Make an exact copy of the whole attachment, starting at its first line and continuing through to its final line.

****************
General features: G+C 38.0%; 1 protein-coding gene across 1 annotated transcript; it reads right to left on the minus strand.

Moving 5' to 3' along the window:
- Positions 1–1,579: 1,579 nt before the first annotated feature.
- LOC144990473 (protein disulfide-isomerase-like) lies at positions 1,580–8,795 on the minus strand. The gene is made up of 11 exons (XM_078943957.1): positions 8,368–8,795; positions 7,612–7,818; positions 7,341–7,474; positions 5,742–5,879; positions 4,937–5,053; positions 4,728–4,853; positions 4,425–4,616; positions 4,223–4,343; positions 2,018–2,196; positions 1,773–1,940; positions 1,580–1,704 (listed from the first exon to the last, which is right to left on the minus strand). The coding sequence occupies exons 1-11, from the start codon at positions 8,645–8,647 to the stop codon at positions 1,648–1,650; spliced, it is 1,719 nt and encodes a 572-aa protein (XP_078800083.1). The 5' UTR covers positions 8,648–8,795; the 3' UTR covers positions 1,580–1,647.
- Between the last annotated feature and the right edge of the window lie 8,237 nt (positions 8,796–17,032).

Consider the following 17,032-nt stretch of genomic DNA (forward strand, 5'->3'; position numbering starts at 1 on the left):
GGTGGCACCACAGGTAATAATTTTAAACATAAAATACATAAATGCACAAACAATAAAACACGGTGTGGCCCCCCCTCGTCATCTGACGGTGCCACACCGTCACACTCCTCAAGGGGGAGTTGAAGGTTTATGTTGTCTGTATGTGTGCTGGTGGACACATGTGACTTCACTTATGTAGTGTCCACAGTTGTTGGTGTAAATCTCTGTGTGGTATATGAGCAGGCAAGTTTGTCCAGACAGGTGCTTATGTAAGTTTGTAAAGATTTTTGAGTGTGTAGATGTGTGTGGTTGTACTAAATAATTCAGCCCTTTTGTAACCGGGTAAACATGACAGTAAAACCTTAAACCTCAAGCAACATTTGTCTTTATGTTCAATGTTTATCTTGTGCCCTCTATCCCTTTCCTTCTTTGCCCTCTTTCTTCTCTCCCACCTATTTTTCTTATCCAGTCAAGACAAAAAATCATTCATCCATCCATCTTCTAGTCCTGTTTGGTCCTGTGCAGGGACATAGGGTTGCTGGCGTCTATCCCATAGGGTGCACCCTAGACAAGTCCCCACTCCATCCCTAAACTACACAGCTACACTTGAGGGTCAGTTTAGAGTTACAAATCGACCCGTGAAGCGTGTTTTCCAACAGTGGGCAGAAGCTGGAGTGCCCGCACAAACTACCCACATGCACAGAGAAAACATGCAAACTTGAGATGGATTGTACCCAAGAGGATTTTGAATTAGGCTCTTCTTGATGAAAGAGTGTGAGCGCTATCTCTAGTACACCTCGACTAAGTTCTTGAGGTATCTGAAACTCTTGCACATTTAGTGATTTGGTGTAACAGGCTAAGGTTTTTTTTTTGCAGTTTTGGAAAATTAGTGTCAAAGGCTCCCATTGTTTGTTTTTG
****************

General features: G+C 38.0%; 1 protein-coding gene across 1 annotated transcript; it reads right to left on the minus strand.

Moving 5' to 3' along the window:
- Positions 1–1,579: 1,579 nt before the first annotated feature.
- LOC144990473 (protein disulfide-isomerase-like) lies at positions 1,580–8,795 on the minus strand. The gene is made up of 11 exons (XM_078943957.1): positions 8,368–8,795; positions 7,612–7,818; positions 7,341–7,474; positions 5,742–5,879; positions 4,937–5,053; positions 4,728–4,853; positions 4,425–4,616; positions 4,223–4,343; positions 2,018–2,196; positions 1,773–1,940; positions 1,580–1,704 (listed from the first exon to the last, which is right to left on the minus strand). The coding sequence occupies exons 1-11, from the start codon at positions 8,645–8,647 to the stop codon at positions 1,648–1,650; spliced, it is 1,719 nt and encodes a 572-aa protein (XP_078800083.1). The 5' UTR covers positions 8,648–8,795; the 3' UTR covers positions 1,580–1,647.
- Between the last annotated feature and the right edge of the window lie 8,237 nt (positions 8,796–17,032).

Consider the following 17,032-nt stretch of genomic DNA (forward strand, 5'->3'; position numbering starts at 1 on the left):
GGTGGCACCACAGGTAATAATTTTAAACATAAAATACATAAATGCACAAACAATAAAACACGGTGTGGCCCCCCCTCGTCATCTGACGGTGCCACACCGTCACACTCCTCAAGGGGGAGTTGAAGGTTTATGTTGTCTGTATGTGTGCTGGTGGACACATGTGACTTCACTTATGTAGTGTCCACAGTTGTTGGTGTAAATCTCTGTGTGGTATATGAGCAGGCAAGTTTGTCCAGACAGGTGCTTATGTAAGTTTGTAAAGATTTTTGAGTGTGTAGATGTGTGTGGTTGTACTAAATAATTCAGCCCTTTTGTAACCGGGTAAACATGACAGTAAAACCTTAAACCTCAAGCAACATTTGTCTTTATGTTCAATGTTTATCTTGTGCCCTCTATCCCTTTCCTTCTTTGCCCTCTTTCTTCTCTCCCACCTATTTTTCTTATCCAGTCAAGACAAAAAATCATTCATCCATCCATCTTCTAGTCCTGTTTGGTCCTGTGCAGGGACATAGGGTTGCTGGCGTCTATCCCATAGGGTGCACCCTAGACAAGTCCCCACTCCATCCCTAAACTACACAGCTACACTTGAGGGTCAGTTTAGAGTTACAAATCGACCCGTGAAGCGTGTTTTCCAACAGTGGGCAGAAGCTGGAGTGCCCGCACAAACTACCCACATGCACAGAGAAAACATGCAAACTTGAGATGGATTGTACCCAAGAGGATTTTGAATTAGGCTCTTCTTGATGAAAGAGTGTGAGCGCTATCTCTAGTACACCTCGACTAAGTTCTTGAGGTATCTGAAACTCTTGCACATTTAGTGATTTGGTGTAACAGGCTAAGGTTTTTTTTTTGCAGTTTTGGAAAATTAGTGTCAAAGGCTCCCATTGTTTGTTTTTG